Has the slow development of FCP damaged the industry?

I found the following post from pat@horridge.org.uk on the Avid-L list.  He raises some interesting questions about what Apple’s Final Cut Pro has done to the English post industry…

– Dave

https://movies.groups.yahoo.com/group/Avid-L2/message/85182

Been following some posts on the ups and downs of FCP and it’s impact on the UK post production world and would be interested in peoples thoughts on my view on this:

The introduction of FCP was a real kick up the butt for the then market leaders in Post NLE tools. Avid being one of those key players.  It was cheap and effective, if a little buggy.  It allowed a lot of new players to get their hands on an editing tool and join a market that was actually shrinking.

Also FCP was easy to “pick up” for students and those less concerned with actually paying for their software, as all you needed was a working serial number (where as most other systems used activation or a hardware dongle for protection and so where less accessible)

This flood of FCP skills and equipment forced most Post houses to initially attempt to bring FCP jobs from FCP into their reliable and predictable systems with limited levels of success. (Automatic duck really helped here for a while)

The unsatisfactory nature of that process forced many to bring on board FCP systems to run along side their traditional finishing systems and help broker the limitations of Color as a finishing process (and all that rendering)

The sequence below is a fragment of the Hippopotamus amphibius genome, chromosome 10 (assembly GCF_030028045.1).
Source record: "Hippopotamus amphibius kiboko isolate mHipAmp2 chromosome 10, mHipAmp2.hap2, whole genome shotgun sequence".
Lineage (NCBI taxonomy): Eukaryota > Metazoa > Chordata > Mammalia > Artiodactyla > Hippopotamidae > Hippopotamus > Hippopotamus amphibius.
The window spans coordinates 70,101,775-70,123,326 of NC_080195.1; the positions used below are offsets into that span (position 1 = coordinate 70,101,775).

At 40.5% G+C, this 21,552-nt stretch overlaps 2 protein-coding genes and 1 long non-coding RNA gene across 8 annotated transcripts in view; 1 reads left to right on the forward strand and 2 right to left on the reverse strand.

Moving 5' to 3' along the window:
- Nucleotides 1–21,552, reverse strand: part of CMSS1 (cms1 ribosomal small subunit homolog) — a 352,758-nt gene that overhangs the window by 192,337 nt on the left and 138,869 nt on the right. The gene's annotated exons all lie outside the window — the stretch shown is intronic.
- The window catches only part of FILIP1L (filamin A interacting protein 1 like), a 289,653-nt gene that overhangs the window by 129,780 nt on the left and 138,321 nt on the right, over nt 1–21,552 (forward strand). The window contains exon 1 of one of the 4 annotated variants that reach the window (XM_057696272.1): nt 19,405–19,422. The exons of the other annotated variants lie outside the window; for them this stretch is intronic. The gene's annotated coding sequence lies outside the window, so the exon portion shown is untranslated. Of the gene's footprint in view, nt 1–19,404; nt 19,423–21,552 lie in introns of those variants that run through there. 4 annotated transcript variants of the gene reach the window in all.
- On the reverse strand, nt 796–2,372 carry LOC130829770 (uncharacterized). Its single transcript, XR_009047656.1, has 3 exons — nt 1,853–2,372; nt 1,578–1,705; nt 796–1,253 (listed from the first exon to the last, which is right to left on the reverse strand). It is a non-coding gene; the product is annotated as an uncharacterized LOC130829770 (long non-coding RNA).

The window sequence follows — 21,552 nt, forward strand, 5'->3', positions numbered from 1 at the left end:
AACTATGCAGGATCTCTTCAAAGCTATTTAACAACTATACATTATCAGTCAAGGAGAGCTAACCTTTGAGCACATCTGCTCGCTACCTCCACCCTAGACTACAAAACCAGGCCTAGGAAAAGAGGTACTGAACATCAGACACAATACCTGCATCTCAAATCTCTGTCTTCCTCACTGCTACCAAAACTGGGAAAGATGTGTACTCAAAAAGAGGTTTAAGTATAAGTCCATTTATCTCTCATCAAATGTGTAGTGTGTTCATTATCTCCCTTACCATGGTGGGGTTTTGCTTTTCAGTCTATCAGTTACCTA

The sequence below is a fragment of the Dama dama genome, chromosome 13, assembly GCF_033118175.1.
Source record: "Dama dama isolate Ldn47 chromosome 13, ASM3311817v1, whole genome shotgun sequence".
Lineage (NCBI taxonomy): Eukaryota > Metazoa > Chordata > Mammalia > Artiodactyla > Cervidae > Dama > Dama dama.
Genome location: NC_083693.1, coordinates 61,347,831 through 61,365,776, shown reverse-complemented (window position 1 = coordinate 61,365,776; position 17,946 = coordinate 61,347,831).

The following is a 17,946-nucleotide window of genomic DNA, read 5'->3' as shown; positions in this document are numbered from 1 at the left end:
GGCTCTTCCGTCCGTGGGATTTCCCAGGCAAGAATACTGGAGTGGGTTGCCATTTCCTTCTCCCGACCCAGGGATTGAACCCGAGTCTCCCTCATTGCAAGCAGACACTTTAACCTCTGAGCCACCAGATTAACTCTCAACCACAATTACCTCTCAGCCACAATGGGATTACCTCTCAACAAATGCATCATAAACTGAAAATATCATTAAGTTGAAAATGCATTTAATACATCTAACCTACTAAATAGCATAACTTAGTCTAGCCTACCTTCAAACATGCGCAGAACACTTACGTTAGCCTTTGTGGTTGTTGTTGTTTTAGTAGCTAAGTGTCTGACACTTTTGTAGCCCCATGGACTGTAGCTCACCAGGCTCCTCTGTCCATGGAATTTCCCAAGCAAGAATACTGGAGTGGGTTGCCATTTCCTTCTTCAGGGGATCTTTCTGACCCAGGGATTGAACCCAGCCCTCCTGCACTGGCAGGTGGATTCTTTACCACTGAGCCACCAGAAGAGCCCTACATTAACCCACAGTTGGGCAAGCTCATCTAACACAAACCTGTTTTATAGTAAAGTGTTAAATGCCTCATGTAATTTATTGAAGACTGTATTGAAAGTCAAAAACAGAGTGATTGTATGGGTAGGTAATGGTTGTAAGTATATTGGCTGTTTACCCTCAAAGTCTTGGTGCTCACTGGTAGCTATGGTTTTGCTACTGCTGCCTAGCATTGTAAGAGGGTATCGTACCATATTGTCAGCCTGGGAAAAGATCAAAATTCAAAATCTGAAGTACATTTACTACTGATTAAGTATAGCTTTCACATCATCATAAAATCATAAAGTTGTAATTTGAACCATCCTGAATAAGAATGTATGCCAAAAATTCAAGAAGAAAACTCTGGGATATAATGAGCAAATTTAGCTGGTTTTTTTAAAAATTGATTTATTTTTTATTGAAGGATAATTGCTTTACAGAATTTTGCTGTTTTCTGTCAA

Many early adopters will have struggled with the frustrations of FCP as a serious and reliable finishing tool and found their quoting structure for post work difficult to apply to a product and work-flow that proved to be so variable.
While this was a small part of a Post houses workload it wasn’t a problem but as FCP grew in popularity so it became an ever increasing element of a Post houses day to day work.

Suddenly jobs that could be predictably scheduled and budgeted turned into jobs that could consume far more resources and time than could be charged for and that at a time when budgets where being driven down and down.

If FCP had evolved and grown the landscape would be different I’m sure but it hasn’t very much. It’s improved and is a lot more stable than ever before, but it’s still not strong on media management, Real-time playback and creative editing flow.

The UK Post Broadcast Industry is struggling through difficult times and I wonder just how big an impact FCP has had at the top end of that industry.

For sure the bottom end has flourished and expanded with more editors now available than there are molecules of oxygen in Soho. But far too few of them have real skills in managing an edit. They can cut but they fail to understand the full post process and the need for systems and order. And FCP allows them to work in a haphazard and potentially nightmare inducing way. Media management and asset management isn’t even a consideration for many and we’re now looking at a tape-less future and just how bad that could go in the wrong hands.

The top end finishing has to pick up those pieces and make quality content for less and less budget using tools that we often know just don’t deliver what’s needed.

There’s no going back of course and I hope either FCP moves to 64bit and has a major overhaul that brings it in line with the other systems in the market or it’s killed off by Apple in favour of something new and shiny and runs on an iPad!

Interested in your thoughts folks 🙂

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